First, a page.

Emails can be addressed to multiple people either by adding them to the To field, or to the CC or BCC field. When you reply to an email, you don’t necessarily have to reply to everyone in the original email. You can remove people, or add them. Unfortunately, many people tend to compulsively click on Reply without checking if they’re replying to the original sender, or to every single person in the email. This normally starts a chain of lots of people hitting reply all. If you use Gmail, you can set the Reply button to always use Reply and never Reply all by mistake.
Gmail Reply button
Open Gmail and click the cog wheel button at the top right under your profile picture. In the menu that opens, select Settings. On the ‘General’ tab, scroll down to the ‘Default reply behavior’ setting. You will see one of two options; Reply, and Reply all. Select Reply and then scroll to the end of the page to save the change.
Any time you click the Reply button, the reply you type will be sent only to the original sender of the email and not to everyone else included in it.
If you ever need to use the Reply all feature, you will have to click the more options button next to the reply button and select ‘Reply to all’ from the menu.
This option is only going to work if your use Gmail web. The Gmail apps for iOS and Android have different buttons for Reply and Reply all. If you use a desktop email client, and you connect your Gmail account with it, this setting will not apply. The desktop email client will have its own settings and if you’re afraid you might accidentally hit Reply all, then look for a setting to disable it in the desktop client, or an add-on that can do that job for.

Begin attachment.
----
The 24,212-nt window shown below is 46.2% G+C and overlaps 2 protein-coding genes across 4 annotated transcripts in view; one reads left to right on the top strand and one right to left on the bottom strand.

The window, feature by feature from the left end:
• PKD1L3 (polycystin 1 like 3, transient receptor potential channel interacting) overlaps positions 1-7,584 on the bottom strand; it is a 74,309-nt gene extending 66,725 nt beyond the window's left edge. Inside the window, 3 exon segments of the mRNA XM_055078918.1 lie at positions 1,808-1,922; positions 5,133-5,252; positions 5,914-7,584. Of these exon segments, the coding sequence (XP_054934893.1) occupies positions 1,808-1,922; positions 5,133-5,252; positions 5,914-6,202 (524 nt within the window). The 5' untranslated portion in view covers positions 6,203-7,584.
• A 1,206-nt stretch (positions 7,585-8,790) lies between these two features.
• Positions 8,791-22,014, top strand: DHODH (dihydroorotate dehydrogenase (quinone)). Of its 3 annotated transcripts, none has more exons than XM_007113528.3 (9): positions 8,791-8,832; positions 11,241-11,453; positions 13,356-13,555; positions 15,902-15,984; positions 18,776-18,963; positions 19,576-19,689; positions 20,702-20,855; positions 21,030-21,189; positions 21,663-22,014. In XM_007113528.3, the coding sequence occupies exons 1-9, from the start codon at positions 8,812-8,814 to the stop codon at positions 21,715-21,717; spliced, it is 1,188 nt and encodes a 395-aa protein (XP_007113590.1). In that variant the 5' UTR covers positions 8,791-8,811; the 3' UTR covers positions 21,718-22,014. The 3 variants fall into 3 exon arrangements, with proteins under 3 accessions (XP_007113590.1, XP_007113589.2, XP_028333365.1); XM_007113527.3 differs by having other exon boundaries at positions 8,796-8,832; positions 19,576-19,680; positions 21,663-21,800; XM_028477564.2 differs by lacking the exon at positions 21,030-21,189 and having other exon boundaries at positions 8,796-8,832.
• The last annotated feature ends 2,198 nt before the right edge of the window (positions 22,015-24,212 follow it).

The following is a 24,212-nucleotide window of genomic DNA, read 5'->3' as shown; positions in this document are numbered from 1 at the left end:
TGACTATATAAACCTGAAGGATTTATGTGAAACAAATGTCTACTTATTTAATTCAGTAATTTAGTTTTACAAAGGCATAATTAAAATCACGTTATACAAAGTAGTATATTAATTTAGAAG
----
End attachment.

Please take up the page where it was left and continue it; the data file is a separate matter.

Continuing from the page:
This should stop you from accidentally replying all but in the event someone else does and you’re one of the recipients of an email where everyone else is now replying to everyone else, you can use the Mute feature in Gmail. This will mute all alerts for an email unless you’re directly mentioned in it.
This is a per-email setting which means you will have to apply it for any email that you don’t want to be alerted to. Realistically, while Reply All emails do tend to happen, they aren’t frequent enough to need a blanket setting for muting alerts for them.